UK Prime Minister David Cameron announced on February 24 that Britain would send military personnel to Ukraine soon to help train its army. RFE/RL's Rikard Jozwiak spoke to Judy Dempsey, senior associate at Carnegie Europe and editor-in-chief of the blog Strategic Europe about the significance of the move.
RFE/RL: British Prime Minister David Cameron announced this week that his country will send 75 military personnel to Ukraine. Do you think this might be a game changer in the Ukraine conflict?
Judy Dempsey: No. They are sending them for training, for civilian-military relations, for sorting how the military on some levels is to be organized. It is not about military preparedness. It is not about training them to go to eastern Ukraine. It is about putting modern structures into the Ukrainian Army, which is in desperate need of it.
I presume that they will be working closely with NATO as well which is involved in some kind of training program as well that was announced at Cardiff last September at the [NATO] summit.
RFE/RL: Do you think that other countries might follow suit? Poland has for example said that they are considering doing something similar.
Dempsey: It is about modernizing an army. If other countries want to follow, I am sure they will unless they contribute to some kind of NATO training program. Actually if you think of it, it is far better that the Brits probably do it like this, very small scale, rather than NATO doing a big song and dance about it. You mention NATO, all the red flags go up in Russia.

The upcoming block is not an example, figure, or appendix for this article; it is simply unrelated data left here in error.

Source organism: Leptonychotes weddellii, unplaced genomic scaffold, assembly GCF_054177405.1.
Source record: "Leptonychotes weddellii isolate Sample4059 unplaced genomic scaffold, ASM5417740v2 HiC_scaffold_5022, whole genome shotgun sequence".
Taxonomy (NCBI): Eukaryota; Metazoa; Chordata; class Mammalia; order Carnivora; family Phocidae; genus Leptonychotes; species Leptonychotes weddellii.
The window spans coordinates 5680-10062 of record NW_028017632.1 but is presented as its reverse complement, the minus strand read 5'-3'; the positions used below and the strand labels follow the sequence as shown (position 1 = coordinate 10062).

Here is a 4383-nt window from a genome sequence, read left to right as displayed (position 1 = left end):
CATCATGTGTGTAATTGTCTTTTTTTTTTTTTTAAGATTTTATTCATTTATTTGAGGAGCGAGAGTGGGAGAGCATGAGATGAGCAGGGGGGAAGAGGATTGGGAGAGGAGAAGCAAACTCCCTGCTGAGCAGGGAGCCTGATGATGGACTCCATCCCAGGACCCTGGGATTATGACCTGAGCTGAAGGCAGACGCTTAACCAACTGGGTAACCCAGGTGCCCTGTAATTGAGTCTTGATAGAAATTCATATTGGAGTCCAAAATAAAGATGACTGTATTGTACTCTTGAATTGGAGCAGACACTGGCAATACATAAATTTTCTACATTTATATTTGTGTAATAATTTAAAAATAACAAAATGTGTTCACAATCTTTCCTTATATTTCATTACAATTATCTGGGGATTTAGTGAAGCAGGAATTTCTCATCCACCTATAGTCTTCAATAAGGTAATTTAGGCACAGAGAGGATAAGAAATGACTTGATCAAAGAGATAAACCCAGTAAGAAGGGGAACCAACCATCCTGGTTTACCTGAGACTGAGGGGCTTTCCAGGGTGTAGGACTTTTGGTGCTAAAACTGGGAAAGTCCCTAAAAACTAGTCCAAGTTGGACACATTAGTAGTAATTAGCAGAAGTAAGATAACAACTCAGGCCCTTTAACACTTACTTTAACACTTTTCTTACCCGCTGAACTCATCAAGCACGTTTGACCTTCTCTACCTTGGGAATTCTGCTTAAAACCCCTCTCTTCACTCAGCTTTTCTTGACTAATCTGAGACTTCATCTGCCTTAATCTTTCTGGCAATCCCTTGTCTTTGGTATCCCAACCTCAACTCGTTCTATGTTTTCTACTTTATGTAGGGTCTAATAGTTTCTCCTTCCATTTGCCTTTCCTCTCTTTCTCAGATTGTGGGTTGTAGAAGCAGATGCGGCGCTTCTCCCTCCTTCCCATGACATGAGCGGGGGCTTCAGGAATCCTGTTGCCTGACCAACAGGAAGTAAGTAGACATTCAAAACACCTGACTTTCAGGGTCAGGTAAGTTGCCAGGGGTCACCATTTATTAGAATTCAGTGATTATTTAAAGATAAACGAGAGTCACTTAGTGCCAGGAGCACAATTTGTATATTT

RFE/RL: Do you think that a move like this could damage European unity over Ukraine, especially considering that Britain didn't inform its European allies?
Dempsey: The unity over the sanctions has held. As for the unity over this issue, it does surprise me that actually that the British didn't consult its European allies on this. What is interesting is that it seems like a real bilateral thing at the moment and has nothing to do with the European security and defense policy, which actually is entirely absent from the entire Ukraine crisis which I find very interesting.
RFE/RL: Do you think that this move might open up the possibility of European countries sending lethal arms to Ukraine since Cameron did say that Britain may be open to this in the future?
Dempsey: No. When you are trying to implement a cease-fire I don't think -- especially Germany and France -- don't want somebody to muddy the waters. I wonder what is behind the British prime minister's motivation on this though...
RFE/RL: What do you think his motivation is?
Dempsey: I don't know. Maybe the Ukrainians asked for some help. Maybe the Ukrainians feel it is better to go though Britain, which has a tradition of training armies and establishing strong civilian military relations. I don't know. I really don't know, it is a very strange time. But if it's to show or send a signal to Russia that Britain is involved in helping to slowly, slowly modernize the Ukrainian Army maybe that is his motive. But 75 [troops] is not a huge number frankly.